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LGBTQ NI

Half of LGBTQ people experience depression

Stonewall’s latest study shows the devastating impact of discrimination on health

new study into the LGBTQ community’s experience of mental health has shown a far higher risk factor of depression, anxiety and other mental illness than the rest of the general population. 

Released today (November 8), the LGBT in Britain: Health Report – conducted by Stonewall and YouGov – highlights that half of LGBT people (52 per cent) have experienced depression in the last year, and three in five (61 per cent) had anxiety. 

The report examines the impact of discrimination, harassment, and hate crime on the mental health of LGBT people, surveying over 5,000 people in the UK. Two-thirds of LGBT people who have experienced hate crime (69 per cent) have had depression, and three in four (76 per cent) reported having anxiety episodes.

Statistics also emphasised a shockingly high level of hostility and unfair treatment inflicted on LGBT people when accessing healthcare services. 

“I got sectioned after a suicide attempt and the nurse said that my mental health problems were due to allowing Satan in my soul. If I just accepted my true gender then God could forgive me,” 19-year-old Elijah, from southeast England, said in a testimonial.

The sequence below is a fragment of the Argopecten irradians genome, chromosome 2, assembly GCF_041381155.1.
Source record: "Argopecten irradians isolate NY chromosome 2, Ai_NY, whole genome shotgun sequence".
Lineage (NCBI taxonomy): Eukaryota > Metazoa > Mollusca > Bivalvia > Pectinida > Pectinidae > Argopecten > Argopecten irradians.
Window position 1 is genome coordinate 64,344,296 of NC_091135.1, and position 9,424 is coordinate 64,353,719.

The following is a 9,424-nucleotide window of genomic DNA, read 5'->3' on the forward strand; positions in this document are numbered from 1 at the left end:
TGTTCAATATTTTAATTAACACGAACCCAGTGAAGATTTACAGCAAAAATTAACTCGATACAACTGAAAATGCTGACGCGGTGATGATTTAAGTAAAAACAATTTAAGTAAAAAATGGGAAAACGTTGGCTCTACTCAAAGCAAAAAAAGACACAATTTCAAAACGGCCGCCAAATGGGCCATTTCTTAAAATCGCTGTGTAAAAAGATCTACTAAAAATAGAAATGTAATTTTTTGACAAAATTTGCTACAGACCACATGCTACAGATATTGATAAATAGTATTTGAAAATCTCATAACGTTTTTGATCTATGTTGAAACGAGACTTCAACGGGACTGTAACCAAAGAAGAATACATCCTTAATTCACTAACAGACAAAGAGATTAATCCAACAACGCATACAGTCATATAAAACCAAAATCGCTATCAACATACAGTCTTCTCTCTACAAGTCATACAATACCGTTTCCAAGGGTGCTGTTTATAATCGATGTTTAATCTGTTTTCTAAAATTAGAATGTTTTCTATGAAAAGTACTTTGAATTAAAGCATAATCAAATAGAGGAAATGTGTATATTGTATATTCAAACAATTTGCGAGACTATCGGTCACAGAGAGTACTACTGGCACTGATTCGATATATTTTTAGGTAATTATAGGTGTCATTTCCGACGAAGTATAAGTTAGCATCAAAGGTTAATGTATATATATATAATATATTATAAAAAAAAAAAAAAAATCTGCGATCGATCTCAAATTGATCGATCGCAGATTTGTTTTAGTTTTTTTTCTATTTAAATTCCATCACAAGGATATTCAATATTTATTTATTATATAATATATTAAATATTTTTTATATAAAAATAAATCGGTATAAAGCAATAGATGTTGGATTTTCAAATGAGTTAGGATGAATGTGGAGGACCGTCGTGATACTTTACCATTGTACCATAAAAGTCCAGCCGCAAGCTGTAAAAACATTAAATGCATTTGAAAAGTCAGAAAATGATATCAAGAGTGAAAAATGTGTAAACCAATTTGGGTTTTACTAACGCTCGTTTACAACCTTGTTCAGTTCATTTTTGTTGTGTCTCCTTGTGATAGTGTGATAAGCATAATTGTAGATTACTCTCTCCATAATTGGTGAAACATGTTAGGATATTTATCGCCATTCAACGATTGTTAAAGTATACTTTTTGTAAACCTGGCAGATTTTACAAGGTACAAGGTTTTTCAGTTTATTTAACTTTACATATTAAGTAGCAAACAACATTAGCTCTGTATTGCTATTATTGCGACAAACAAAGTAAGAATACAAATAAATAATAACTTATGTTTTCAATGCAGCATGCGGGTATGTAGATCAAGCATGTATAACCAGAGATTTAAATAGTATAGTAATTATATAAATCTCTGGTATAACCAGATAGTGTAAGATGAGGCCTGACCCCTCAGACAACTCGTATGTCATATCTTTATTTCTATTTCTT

23 per cent of those surveyed had witnessed negative remarks about LGBT people from healthcare staff while accessing services, while 14 per cent said they have avoided treatment altogether for fear of the discrimination they may face.

Paul Twocock, the director of campaigns, policy and research at Stonewall, said in a statement: “Simply being lesbian, gay, bi or trans shouldn’t mean you’re at higher risk of experiencing poorer mental health or should have to expect unequal treatment from healthcare services in Britain today. Unfortunately, this report shows that for many, it still does. 

“Despite some outstanding progress by committed individuals and institutions, we are still seeing a bleak picture of LGBT health – both mental and physical – in 2018.”

The case is particularly dire for trans people – as one in 10 trans people said they had attempted to take their own life. Trans people face particularly horrific treatment from wider society, as divisions rose during the Gender Recognition Act consultation

Ruth Hunt, Stonewall’s chief executive, outlines in the study that the persistence of such inequalities “calls for leadership from the very top and action at all levels”. There must be better training for all health and social care staff, according to Stonewall, with specific guidance on how to support LGBT patients.

“The UK, Scottish and Welsh Governments must play an important role in this. For example, the UK Government implementing the commitments it made in the LGBT Action Plan, including ensuring that the National Adviser for LGBT healthcare in England has the remit and resources to drive change,” she says. “Knowing that we have somewhere to turn when our health is in crisis is crucial. These findings stand as a stark warning that for too many LGBT people, this still isn’t the case. 

“With strong leadership across government and the NHS, building on the best practice of health and social care providers across the country, we can bring forward the day when every LGBT person gets the healthcare support they need to lead a happy, healthy life.”

Read more of the LGBT in Britain: Health Report here.